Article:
Saturday, October 26, 2013

Inequality and resentment

One of the arguments typically employed by inequality doom-mongers in justifying their demand that wealth be forcibly redistributed from the rich to the rest is that gaping inequalities of income and wealth pose a threat to social cohesion. Absent such redistribution, the thinking commonly goes, the seething masses will produce widespread unrest, manifesting itself through higher crime, disengagement from the political process, a loss of respect for valued institutions, etc. At a minimum such continued inequality could make for some real unpleasantness and at worst could threaten our very way of life and/or system of government.

There are at least two problems with this school of thought, not the least of which is moral. Even if we accept full-blown revolution in the streets as a likely consequence of income and wealth inequality, then is not the redistribution of wealth some claim is needed to stave it off little more than protection money? How is this any different from terrorist or mafia figures who threaten violence unless their demands are met? 

A more practical objection to such thinking, meanwhile, is that most people either don't compare themselves to the very rich or are very resentful about how much money they have, a point made very well by Tyler Cowen on an episode of Econtalk last month:
What people resent are the people who are close to them -- their colleagues, people they went to high school with, in-laws. For the most part, Americans do not resent the wealthy...For ordinary Americans the home of envy is Facebook...That's where envy blossoms. You look at the people you grew up with, the people you know, you see how well they are doing; if they are doing better than you, you feel bad. That's what I observe. You're not worried about the Titans of Silicon Valley -- you know, he earned another billion, I hate that guy. I don't see much of that.
Exactly right. For the vast majority of people the very rich, the 1 percent if you will, are an irrelevance and an abstraction. When people turn to others for use as a measuring stick to evaluate their own well-being or success, they use those they are familiar with from similar circumstances, not those they only recognize through television or magazine articles.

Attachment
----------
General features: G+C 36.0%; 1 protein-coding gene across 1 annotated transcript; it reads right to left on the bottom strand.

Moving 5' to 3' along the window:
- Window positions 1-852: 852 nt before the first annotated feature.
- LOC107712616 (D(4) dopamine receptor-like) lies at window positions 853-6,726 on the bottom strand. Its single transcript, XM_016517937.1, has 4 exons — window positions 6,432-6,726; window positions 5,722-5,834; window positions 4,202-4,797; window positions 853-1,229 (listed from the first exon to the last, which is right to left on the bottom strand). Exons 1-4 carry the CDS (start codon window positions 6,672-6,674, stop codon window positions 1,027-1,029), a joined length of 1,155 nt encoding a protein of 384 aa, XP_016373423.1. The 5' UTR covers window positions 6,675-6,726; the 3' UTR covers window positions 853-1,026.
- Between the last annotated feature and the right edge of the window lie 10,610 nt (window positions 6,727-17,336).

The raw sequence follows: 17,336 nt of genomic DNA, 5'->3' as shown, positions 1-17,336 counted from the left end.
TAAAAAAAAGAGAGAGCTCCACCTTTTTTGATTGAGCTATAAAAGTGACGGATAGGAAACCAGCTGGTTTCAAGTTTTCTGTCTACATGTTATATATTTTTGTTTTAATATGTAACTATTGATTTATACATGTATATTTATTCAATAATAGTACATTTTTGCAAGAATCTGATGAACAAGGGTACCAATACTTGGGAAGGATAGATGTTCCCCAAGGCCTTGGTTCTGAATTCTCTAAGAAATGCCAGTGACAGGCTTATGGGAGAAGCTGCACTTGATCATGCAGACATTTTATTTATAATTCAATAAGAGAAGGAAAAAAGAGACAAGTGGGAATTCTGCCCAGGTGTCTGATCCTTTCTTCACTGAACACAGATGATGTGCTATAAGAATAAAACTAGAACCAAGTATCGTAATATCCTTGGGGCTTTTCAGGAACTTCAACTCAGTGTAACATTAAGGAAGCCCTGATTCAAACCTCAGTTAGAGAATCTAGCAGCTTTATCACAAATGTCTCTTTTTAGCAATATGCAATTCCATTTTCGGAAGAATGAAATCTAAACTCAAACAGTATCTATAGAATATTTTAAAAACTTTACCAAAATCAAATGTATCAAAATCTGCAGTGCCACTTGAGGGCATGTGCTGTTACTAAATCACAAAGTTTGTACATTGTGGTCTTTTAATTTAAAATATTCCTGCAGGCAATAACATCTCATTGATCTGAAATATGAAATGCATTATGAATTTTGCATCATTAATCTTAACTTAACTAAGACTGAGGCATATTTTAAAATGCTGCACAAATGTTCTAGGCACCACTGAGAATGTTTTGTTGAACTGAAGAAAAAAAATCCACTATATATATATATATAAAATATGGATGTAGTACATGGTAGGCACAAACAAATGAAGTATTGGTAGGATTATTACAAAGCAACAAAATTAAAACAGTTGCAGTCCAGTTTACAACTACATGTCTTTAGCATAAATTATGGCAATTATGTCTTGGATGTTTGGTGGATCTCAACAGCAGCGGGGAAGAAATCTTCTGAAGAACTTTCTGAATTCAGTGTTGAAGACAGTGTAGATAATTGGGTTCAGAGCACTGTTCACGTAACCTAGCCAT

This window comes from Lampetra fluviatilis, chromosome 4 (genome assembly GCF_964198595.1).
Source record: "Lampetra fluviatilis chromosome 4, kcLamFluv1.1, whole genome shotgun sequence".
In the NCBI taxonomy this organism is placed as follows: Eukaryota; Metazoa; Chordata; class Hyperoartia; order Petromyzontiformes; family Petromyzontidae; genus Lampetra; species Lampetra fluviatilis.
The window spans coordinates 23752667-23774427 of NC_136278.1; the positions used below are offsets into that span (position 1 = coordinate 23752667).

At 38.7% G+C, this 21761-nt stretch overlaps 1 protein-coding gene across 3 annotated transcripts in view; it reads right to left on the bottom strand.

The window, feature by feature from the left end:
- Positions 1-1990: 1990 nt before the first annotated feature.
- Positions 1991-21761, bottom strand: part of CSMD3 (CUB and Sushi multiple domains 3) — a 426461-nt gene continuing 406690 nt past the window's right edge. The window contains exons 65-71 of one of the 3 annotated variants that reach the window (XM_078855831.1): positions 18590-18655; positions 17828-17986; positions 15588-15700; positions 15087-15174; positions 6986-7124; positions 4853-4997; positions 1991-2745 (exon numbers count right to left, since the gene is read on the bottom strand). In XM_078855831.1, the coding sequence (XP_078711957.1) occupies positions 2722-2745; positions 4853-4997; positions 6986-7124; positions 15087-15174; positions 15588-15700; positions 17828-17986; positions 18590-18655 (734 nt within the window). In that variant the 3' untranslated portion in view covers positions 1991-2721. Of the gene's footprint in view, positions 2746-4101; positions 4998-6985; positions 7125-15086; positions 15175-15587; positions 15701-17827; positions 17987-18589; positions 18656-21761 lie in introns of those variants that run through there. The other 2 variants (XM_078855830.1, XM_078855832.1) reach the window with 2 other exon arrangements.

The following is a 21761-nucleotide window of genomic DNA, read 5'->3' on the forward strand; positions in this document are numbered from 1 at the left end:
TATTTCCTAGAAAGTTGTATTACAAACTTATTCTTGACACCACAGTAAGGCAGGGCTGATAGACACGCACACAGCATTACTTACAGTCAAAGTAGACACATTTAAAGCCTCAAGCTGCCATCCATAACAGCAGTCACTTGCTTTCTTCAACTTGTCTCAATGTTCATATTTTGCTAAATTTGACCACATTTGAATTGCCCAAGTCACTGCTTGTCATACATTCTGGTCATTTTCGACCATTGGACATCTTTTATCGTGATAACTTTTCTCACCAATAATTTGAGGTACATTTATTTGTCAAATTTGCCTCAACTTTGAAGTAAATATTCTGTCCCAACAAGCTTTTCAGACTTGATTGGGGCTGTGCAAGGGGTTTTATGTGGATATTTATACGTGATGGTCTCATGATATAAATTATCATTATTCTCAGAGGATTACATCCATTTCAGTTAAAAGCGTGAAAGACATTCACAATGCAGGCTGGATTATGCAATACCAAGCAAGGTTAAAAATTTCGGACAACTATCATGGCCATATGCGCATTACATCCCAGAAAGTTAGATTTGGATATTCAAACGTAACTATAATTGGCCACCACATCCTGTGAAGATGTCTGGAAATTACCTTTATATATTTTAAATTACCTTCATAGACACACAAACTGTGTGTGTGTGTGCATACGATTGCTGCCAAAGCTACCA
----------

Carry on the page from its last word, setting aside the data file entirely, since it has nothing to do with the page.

Econtalk host Russ Roberts then makes a couple of good points of his own:
I think part of the reason we think we have an inequality problem is we spend a lot of time telling people we have one. So they start to think it's true. And as you point out, I think people look at the people around them, and in fact -- they like rich people who aren't near them. They love looking at, reading about Bill Gates's house and the lifestyles of the rich and famous. They don't find -- it doesn't enrage them. They find it entertaining.
In other words, not only are most people not resentful of the rich, they oftentimes actually enjoy following them, which helps explain the celebrity status enjoyed by figures such as Bill Gates, Warren Buffet or the late Steve Jobs. As an aside, I'll add that to the extent the rich are resented it isn't for their wealth per se, but for the unfair manner in which they are perceived as obtaining it, with Wall Streeters who enjoyed federal bailouts a prime example. 

Roberts' comment that "we spend a lot of time telling people we have [an inequality problem]" is another good observation. To the extent people express anger or resentment over inequality, one can only wonder how much of this is a result of drawing their own conclusions and how much is simply a product of repeatedly being told by members of the media and intelligentsia what a problem inequality is and how angry they should be. 

In any case, the notion that huge swathes of the populace -- driven by anger over inequality -- are on the verge of taking to the barricades appears to be mostly leftists (and, in fairness, more the extreme left) projecting their own wishes and desires rather than an objective analysis of the country's mood. This is why the short-lived Occupy Wall Street movement provoked such near-delirium in leftist circles, as the long-awaited rebellion against capitalist institutions and the rich appeared to finally be at hand. Maybe next year.

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